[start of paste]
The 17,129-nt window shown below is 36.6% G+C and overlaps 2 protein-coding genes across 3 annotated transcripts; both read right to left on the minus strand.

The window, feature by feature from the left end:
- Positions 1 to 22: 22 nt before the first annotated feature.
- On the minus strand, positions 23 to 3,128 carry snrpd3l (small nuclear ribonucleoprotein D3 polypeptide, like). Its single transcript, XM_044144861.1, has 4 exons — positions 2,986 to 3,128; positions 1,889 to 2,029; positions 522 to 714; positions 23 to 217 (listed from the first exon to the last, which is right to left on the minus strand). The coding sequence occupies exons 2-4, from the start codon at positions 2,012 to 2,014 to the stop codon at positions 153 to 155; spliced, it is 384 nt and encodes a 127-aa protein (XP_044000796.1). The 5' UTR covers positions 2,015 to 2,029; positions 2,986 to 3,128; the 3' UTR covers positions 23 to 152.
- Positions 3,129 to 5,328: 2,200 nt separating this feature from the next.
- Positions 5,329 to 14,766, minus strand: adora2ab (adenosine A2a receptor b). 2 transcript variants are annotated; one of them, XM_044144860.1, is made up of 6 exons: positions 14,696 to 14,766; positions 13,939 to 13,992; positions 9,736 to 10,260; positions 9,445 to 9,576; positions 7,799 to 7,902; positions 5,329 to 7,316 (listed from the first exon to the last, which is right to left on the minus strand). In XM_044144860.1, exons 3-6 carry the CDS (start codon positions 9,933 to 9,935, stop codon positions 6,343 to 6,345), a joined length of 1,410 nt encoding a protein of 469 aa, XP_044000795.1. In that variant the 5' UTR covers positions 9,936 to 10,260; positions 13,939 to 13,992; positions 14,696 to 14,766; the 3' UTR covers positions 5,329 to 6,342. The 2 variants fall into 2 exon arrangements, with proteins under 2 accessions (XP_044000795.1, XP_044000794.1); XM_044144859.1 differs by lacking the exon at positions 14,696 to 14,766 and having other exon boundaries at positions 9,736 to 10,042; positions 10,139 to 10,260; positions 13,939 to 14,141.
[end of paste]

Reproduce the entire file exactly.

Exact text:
The 17,129-nt window shown below is 36.6% G+C and overlaps 2 protein-coding genes across 3 annotated transcripts; both read right to left on the minus strand.

The window, feature by feature from the left end:
- Positions 1 to 22: 22 nt before the first annotated feature.
- On the minus strand, positions 23 to 3,128 carry snrpd3l (small nuclear ribonucleoprotein D3 polypeptide, like). Its single transcript, XM_044144861.1, has 4 exons — positions 2,986 to 3,128; positions 1,889 to 2,029; positions 522 to 714; positions 23 to 217 (listed from the first exon to the last, which is right to left on the minus strand). The coding sequence occupies exons 2-4, from the start codon at positions 2,012 to 2,014 to the stop codon at positions 153 to 155; spliced, it is 384 nt and encodes a 127-aa protein (XP_044000796.1). The 5' UTR covers positions 2,015 to 2,029; positions 2,986 to 3,128; the 3' UTR covers positions 23 to 152.
- Positions 3,129 to 5,328: 2,200 nt separating this feature from the next.
- Positions 5,329 to 14,766, minus strand: adora2ab (adenosine A2a receptor b). 2 transcript variants are annotated; one of them, XM_044144860.1, is made up of 6 exons: positions 14,696 to 14,766; positions 13,939 to 13,992; positions 9,736 to 10,260; positions 9,445 to 9,576; positions 7,799 to 7,902; positions 5,329 to 7,316 (listed from the first exon to the last, which is right to left on the minus strand). In XM_044144860.1, exons 3-6 carry the CDS (start codon positions 9,933 to 9,935, stop codon positions 6,343 to 6,345), a joined length of 1,410 nt encoding a protein of 469 aa, XP_044000795.1. In that variant the 5' UTR covers positions 9,936 to 10,260; positions 13,939 to 13,992; positions 14,696 to 14,766; the 3' UTR covers positions 5,329 to 6,342. The 2 variants fall into 2 exon arrangements, with proteins under 2 accessions (XP_044000795.1, XP_044000794.1); XM_044144859.1 differs by lacking the exon at positions 14,696 to 14,766 and having other exon boundaries at positions 9,736 to 10,042; positions 10,139 to 10,260; positions 13,939 to 14,141.